"Sweet Dreams (Are Made of This)" is arguably Eurythmics' signature song. Following its success, their previous single, "Love Is a Stranger", was re-released and also became a worldwide hit. On Rolling Stone'sThe 500 Greatest Songs of All Time issue in 2003, "Sweet Dreams (Are Made of This)" was ranked number 356; it was the Eurythmics's only song to appear on the list. Eurythmics have regularly performed the song in all their live sets since 1982, and it is often performed by Lennox on her solo tours.
In 1991, the song was remixed and reissued to promote Eurythmics' Greatest Hits album. It re-charted in the UK, reaching number 48, and was also a moderate hit in dance clubs. Another remix by Steve Angello was released in France in 2006, along with the track "I've Got a Life" (peaking at number 10).
The original recording's main instrumentation featured a sequenced analog synthesizer riff, which Stewart accidentally discovered in the studio when he played a bass track backwards. Apart from the synthesizer, the arrangement also uses a Movement Systems Drum Computer, a piano in the middle eight, and Lennox's multitracked harmony vocals.
The music video for "Sweet Dreams" was directed by Chris Ashbrook and filmed in January 1983, shortly before the single and the album were released. The video received heavy airplay on the then-fledgling MTV channel and is widely considered a classic clip from the early-MTV era.
Lennox's striking androgynous visual image, with close-cropped, orange-coloured hair, and attired in a man's suit brandishing a cane, immediately made her a household name. Her gender-bending image would be further explored in other Eurythmics videos such as "Love Is a Stranger" and "Who's That Girl?".
There is also an alternative music video with the duo on a train.
"Sweet Dreams" was Eurythmics' commercial breakthrough in the United Kingdom and all over the world. The single entered the UK chart at #63 on 12 February 1983 and reached #2 on 19 March. The single equaled that position in Ireland after debuting on 6 March 1983. In the Netherlands, the single entered at #34 on 9 April 1983 and peaked at #10 on 30 April. In Belgium, the song debuted at #33 on 16 April 1983 and peaked at #3 for two weeks starting on 7 May. In Switzerland, the single debuted at #10 on 22 May 1983 and peaked at #8 on 5 June.
On 25 June, the single debuted at #49 on the Canadian RPM single chart and reached #1 for two weeks beginning on 10 September. In New Zealand, the single debuted at #25 on 10 July 1983 and peaked at #2 on 7 August. In Austria, the single debuted and peaked at #9 on 15 August 1983.
"Sweet Dreams" was the first ever single release from Eurythmics in the United States when it was released in May 1983. The single debuted at #90 on 14 May 1983 and slowly eased up the chart. On 9 July, after eight weeks, the single reached the top twenty followed by the top ten at #6 on 30 July. On 6 August, the single reached #2 and stayed there for the entire month, kept from the top by The Police's "Every Breath You Take" before "Dreams" dethroned the song on 3 September 1983. It stayed at #1 for one week.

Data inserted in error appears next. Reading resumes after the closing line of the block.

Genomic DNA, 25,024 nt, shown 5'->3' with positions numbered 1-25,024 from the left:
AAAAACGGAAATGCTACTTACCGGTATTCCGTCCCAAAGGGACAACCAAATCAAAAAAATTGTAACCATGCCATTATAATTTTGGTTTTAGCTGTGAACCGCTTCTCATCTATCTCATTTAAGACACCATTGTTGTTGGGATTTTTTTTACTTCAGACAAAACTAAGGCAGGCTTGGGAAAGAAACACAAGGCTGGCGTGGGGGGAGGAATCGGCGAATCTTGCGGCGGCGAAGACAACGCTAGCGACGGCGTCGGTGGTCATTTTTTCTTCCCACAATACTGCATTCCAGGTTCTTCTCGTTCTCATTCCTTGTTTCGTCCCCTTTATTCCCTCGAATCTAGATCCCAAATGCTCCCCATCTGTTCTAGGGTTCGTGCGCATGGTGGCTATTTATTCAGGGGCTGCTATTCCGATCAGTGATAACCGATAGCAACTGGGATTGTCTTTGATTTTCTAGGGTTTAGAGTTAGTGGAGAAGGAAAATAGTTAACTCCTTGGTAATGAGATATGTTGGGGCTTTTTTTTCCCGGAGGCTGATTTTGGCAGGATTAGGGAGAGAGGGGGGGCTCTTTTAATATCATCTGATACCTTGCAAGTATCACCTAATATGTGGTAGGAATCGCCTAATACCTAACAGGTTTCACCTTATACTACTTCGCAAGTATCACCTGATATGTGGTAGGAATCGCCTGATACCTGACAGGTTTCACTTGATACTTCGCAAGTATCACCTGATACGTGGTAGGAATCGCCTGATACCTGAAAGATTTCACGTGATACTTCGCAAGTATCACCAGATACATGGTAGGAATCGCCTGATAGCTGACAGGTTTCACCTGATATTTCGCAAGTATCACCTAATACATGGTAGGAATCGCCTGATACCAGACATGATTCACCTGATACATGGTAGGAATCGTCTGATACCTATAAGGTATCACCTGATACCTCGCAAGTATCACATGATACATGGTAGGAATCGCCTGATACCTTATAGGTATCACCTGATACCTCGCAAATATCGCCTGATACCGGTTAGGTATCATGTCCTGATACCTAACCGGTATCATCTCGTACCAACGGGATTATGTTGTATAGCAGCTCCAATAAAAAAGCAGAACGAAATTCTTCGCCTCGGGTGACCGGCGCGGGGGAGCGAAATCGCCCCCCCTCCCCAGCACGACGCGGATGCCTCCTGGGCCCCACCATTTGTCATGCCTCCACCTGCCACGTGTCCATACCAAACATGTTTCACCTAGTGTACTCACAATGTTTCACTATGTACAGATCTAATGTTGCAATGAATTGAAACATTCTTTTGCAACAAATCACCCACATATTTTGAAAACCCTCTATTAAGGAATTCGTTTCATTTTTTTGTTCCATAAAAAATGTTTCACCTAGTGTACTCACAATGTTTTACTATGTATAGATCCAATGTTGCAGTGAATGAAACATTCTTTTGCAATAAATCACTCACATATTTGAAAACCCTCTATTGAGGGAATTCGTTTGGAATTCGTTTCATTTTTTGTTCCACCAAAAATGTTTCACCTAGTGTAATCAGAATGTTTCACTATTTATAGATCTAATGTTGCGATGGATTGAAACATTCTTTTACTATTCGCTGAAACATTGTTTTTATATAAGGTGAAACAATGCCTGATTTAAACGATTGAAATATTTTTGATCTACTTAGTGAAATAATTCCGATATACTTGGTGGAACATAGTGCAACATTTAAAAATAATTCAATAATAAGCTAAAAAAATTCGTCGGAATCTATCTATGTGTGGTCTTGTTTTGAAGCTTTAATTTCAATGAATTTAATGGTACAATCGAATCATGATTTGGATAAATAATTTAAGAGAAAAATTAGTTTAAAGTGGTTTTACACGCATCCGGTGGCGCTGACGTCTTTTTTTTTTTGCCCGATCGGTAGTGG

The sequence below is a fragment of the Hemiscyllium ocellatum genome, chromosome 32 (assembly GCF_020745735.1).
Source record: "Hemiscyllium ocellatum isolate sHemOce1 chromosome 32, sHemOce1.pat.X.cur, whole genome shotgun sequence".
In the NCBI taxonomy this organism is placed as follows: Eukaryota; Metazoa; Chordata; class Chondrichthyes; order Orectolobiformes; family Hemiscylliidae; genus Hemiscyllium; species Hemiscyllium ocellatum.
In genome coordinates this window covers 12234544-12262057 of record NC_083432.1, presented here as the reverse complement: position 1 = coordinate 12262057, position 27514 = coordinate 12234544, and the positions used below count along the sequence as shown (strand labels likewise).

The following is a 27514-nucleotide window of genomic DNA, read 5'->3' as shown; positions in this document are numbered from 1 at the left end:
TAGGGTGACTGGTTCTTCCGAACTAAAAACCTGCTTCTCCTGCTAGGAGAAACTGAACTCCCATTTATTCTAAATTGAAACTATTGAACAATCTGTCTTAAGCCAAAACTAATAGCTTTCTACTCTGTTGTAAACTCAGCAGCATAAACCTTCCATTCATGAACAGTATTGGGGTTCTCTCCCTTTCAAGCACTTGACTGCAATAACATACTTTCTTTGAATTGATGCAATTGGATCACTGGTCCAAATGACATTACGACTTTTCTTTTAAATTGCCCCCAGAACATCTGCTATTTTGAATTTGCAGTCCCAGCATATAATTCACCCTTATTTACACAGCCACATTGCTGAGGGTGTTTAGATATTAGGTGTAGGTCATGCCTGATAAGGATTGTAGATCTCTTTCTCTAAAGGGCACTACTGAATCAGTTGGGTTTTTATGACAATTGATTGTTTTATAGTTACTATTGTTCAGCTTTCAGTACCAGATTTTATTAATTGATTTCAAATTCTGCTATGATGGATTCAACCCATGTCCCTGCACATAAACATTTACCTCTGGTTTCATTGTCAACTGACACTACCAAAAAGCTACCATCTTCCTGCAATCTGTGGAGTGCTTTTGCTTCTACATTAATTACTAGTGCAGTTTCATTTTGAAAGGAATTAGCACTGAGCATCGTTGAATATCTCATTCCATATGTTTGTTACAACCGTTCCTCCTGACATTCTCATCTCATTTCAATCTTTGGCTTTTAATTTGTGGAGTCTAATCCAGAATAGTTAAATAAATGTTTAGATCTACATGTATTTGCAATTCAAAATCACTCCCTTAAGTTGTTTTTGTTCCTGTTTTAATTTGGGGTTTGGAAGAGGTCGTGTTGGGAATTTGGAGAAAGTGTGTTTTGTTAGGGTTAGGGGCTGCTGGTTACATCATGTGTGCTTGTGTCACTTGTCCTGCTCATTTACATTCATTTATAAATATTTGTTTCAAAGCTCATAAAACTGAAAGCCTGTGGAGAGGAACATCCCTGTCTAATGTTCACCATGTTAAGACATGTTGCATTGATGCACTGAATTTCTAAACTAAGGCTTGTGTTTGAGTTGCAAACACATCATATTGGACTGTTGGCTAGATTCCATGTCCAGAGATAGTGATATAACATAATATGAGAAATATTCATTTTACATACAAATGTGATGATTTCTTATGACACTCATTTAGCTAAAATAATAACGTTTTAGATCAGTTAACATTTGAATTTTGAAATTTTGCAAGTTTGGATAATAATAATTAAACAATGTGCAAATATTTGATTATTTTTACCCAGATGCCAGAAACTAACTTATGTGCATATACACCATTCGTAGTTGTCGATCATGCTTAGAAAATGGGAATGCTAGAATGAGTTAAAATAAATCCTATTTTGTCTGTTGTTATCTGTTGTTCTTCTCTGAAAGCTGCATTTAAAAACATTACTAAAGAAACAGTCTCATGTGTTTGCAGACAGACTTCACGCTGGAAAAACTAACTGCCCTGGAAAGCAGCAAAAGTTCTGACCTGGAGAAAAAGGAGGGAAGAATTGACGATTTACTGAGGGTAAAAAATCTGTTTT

Marilyn Manson added some extra lines to the lyrics that are not present in the Eurythmics version: "I wanna use you and abuse you/I wanna know what's inside you" along with "I'm gonna use you and abuse you/I gotta know what's inside you."
The video for Manson's cover contains several clips of Manson and bandmates in what appears to be an abandoned building. In between the clips are a number of surreal shots of Manson wearing a wedding gown, Manson wandering around an abandoned street in a tutu, birds fluttering around him and leaving droppings on his body, and of him riding a pig wearing a cowboy hat and covered with mud. In 2010 the music video was rated the "Scariest music video ever made" by Billboard, beating Michael Jackson's Thriller for the top spot.
The American rapper Swing (later on known as Swingfly) released a europop version of the song featuring Dr Alban. It included additional rap verses but sampling greatly on the original song. The single had chart success in Sweden and in many European clubs.
Rapper Nas uses an interpolation of the chorus from "Sweet Dreams" in his 1996 hit "Street Dreams".
The song was used in the first episode of series three of the British drama Ashes to Ashes, on the series unveiling of Gene Hunt's Audi Quattro on Alex Drake's noting that "There's nothing for it – let's fire up the Quattro".
The Marilyn Manson version was used in the horror film Trick 'r Treat during the iconic werewolf transformation scene.
^Judith A. Peraino (2005). University of California Press, ed. Listening to the Sirens: Musical Technologies of Queer Identity from Homer to Hedwig. p. 241. ISBN978-0520215870. "Marilyn Manson entered the mainstream in 1995 with a cover song of the 1980s synth-pop hit “Sweet Dreams (Are Made of This)” by the Eurythmics"
^Larry Starr, Christopher Alan Waterman (2007). Oxford University Press, ed. American popular music: from minstrelsy to MP3, Vol. 1. ISBN978-0195300536. ""Sweet Dreams" is a good example of commercial new wave music of the early 1980s, an outgrowth of the 1970s new wave/punk scene promoted by major record labels."